It is a covenant of liberty—of joy—of peace—of hope—of holiness. All, who by faith embrace it, are free to all extent of freedom—free from the terrors of the curse—the dread of hell—the frown of God. They rejoice as heirs of heaven and endless bliss. They float on the waves of an ocean of peace—peace, with God reconciled—peace, with conscience lulled. They glory in hope of the glory of God. By the Spirit's mighty power and indwelling strength, they adorn the Gospel by most holy living. They blossom and bear precious fruit. Trees of righteousness—planted by the Lord—tended by his constant care.

Hagar in nature's strength bears Ishmael. There is no marvel. There is no deviation from accustomed course. Sarah, against all hope, by virtue of God's promise, by intervening wonder, gives birth to Isaac.

Such are the two divisions of mankind. One race is wholly Natural—born after nature's mode. They live as men according to the flesh. Their thoughts—their feelings—their desires—their hopes, look not beyond this world's horizon. They rise not above its low level. Under the covenant of works they live—they die—they meet the judgment-seat.

The other race is wholly SPIRITUAL. They are the sons of God's eternal promise. They are born indeed in nature's wilderness, and in the prison-house of the law. But the Spirit in due time marvelously visits them. He gives them a new nature—new desires—new hopes—new powers—new prospects. By His own power He opens their eyes to see their natural condition—their ruin under the Law—the beauty of Christ's finished work—their full deliverance in Him. He imparts faith to flee to Him—to cleave to Him—to love Him—to serve Him. They are no more carnal, "but spiritual." They come out from the world and are separate. To God they live. To God they die. Such are the two seeds. Ishmael and Isaac are their types.

Of old it was declared, that ENMITY was put between them. So it ever has been. So it ever will be. Ishmael soon showed malicious hate of his young brother. His race still lives and hates. The annals of the Church are stained with persecution in each page. If power equaled the will, the godly would long since have been extinct, and Christian truth been cast into outer darkness. Let holy prophets give their witness. What was their crime? They told of God—His will—His truth. They warned of evil. They counseled to reform. Therefore hatred assailed them, cruelty tormented them, and they were hunted, as foes of man, from earth.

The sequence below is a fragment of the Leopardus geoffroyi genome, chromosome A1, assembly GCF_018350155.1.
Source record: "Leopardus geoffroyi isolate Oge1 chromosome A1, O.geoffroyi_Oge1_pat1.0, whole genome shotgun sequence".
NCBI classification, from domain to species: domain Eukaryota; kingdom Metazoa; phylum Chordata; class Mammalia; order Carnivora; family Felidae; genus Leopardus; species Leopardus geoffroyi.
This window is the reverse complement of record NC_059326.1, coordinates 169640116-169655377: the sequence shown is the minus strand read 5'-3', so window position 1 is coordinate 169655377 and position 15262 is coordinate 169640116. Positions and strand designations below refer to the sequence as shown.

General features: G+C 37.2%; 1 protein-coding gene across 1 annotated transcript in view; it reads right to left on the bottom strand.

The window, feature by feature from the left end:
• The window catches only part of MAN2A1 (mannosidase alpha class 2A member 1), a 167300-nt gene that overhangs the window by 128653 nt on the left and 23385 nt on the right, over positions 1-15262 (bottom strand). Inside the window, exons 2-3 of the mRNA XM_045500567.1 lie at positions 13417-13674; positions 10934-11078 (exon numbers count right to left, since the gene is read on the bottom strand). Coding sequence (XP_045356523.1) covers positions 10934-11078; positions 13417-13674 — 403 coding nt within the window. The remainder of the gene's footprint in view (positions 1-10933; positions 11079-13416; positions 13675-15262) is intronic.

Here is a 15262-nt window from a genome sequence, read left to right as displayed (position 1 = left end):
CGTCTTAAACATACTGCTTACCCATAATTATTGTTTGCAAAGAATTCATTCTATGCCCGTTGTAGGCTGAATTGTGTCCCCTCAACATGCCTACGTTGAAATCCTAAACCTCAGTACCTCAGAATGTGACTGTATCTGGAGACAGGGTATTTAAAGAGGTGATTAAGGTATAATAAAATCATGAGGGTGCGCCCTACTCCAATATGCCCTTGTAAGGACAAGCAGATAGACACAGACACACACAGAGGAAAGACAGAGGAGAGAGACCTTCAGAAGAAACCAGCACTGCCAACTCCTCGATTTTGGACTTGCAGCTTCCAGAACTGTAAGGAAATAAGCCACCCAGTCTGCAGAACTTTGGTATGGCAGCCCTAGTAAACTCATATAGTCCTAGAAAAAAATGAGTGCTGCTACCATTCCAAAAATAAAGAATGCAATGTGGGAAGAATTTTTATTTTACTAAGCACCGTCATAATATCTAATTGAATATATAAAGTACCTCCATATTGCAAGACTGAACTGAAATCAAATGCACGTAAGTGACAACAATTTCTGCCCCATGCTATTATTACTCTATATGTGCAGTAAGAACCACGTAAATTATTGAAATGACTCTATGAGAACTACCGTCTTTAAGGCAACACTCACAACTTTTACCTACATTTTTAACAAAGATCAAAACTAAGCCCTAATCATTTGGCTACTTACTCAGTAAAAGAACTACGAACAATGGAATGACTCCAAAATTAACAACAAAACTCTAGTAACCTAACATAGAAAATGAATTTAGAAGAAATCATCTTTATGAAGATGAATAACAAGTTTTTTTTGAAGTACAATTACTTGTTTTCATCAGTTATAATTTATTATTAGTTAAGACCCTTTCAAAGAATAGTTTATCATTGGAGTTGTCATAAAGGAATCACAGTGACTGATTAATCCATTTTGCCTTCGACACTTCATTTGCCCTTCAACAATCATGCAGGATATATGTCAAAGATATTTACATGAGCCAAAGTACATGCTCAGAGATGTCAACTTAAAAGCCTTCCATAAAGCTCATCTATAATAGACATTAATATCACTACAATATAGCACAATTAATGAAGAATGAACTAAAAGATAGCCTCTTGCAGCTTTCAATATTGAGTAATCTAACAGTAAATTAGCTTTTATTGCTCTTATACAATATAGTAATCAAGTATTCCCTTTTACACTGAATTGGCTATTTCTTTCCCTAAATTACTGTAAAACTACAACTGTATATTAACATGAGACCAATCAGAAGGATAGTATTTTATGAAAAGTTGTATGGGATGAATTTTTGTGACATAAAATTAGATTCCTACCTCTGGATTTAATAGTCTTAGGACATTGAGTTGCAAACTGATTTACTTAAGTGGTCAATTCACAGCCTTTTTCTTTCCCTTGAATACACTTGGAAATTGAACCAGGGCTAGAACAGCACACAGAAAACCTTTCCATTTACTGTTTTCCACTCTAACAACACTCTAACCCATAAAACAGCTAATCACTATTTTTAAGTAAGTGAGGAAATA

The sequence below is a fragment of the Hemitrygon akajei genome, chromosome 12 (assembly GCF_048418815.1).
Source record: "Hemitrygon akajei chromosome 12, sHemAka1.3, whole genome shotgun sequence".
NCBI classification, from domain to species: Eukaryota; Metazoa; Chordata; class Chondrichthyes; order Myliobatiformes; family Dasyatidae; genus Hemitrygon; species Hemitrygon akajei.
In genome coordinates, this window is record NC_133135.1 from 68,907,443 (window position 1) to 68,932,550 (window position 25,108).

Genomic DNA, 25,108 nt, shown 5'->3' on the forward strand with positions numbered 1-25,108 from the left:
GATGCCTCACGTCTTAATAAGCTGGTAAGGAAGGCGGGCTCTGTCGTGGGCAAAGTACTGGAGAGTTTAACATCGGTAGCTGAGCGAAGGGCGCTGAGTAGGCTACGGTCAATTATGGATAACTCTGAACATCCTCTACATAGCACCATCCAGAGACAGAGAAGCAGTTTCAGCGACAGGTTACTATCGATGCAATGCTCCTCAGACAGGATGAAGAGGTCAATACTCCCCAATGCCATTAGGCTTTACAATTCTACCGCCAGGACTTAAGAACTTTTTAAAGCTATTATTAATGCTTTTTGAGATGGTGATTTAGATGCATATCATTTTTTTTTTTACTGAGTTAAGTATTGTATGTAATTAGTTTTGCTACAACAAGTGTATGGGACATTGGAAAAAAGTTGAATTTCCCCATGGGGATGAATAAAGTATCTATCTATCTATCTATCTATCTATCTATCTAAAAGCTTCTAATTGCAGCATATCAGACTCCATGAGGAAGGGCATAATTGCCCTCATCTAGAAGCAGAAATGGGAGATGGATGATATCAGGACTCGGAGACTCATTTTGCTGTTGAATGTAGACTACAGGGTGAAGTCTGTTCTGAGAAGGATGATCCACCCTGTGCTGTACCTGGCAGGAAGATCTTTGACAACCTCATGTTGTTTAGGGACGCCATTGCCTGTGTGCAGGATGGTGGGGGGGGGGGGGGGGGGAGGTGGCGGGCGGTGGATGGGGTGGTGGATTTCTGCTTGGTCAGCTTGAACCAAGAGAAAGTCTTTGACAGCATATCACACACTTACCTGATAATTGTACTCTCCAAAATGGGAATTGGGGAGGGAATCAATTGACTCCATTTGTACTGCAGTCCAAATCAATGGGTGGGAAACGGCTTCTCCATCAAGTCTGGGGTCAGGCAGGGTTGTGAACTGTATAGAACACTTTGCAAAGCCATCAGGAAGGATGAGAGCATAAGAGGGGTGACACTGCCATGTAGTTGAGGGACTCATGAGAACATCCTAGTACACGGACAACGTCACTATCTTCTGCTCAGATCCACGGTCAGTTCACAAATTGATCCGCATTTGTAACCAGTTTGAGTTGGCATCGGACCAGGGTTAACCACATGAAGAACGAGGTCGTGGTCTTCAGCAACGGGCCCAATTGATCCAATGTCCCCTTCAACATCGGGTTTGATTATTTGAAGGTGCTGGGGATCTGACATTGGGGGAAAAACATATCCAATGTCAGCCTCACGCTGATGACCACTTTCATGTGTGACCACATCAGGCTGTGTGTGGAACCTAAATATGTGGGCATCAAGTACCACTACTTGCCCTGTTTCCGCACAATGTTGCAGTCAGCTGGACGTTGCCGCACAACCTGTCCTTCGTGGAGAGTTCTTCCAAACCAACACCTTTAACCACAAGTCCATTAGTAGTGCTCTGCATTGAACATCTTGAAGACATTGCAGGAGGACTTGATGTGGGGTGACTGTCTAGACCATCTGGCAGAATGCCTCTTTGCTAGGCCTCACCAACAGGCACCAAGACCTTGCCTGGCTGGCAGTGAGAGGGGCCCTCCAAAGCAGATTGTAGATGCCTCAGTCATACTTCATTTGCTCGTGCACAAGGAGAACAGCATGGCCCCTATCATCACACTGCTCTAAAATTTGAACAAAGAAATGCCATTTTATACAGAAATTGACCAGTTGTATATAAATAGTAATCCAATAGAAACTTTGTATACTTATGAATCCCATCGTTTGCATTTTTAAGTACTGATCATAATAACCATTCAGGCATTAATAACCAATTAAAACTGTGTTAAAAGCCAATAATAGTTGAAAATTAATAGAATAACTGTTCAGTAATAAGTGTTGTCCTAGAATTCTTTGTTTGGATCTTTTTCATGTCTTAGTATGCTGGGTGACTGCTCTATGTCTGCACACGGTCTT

Let martyrs in noble army move forward. They appear galled with irons—lashed with scourges—branded with every indignity—perishing amid all torments—victims of savage cruelties. But what was their guilt? They firmly maintained the truth of Christ. They resolutely scorned to bow to idols. They dared to shout amid the flames, "None but Jesus." On the rack they gloried in Christ's cross. Therefore the Ishmaels persecuted.

Let Jesus Himself be seen. He walks this earth the incarnate God. Perfect love dwelt on His lips, and moved in His every step. What is His welcome? Let the judgment-hall—let Calvary reply. Ah! sin of sins! Enmity could not evince more spite. Malice could not inflict more torturing pains. Abhorrence could not invent more ignominious death. The apostles follow. The enmity is not less keen. The sure word still finds fulfillment, "All who will live godly in Christ Jesus shall suffer persecution." 2 Tim. 3:12. Restrictions may repress overt acts. But the same spirit lives. The inner feeling in every Ishmael's breast is enmity. The dragon chained is still a dragon. Satan, released from his millennial chain, shall not be softened. 'Holy Father, hasten the time when they shall not hurt nor destroy in all your holy mountain! When your sons shall wear one garb—use one tongue—breathe one climate of love! Hear our cry. Your Name is Love.'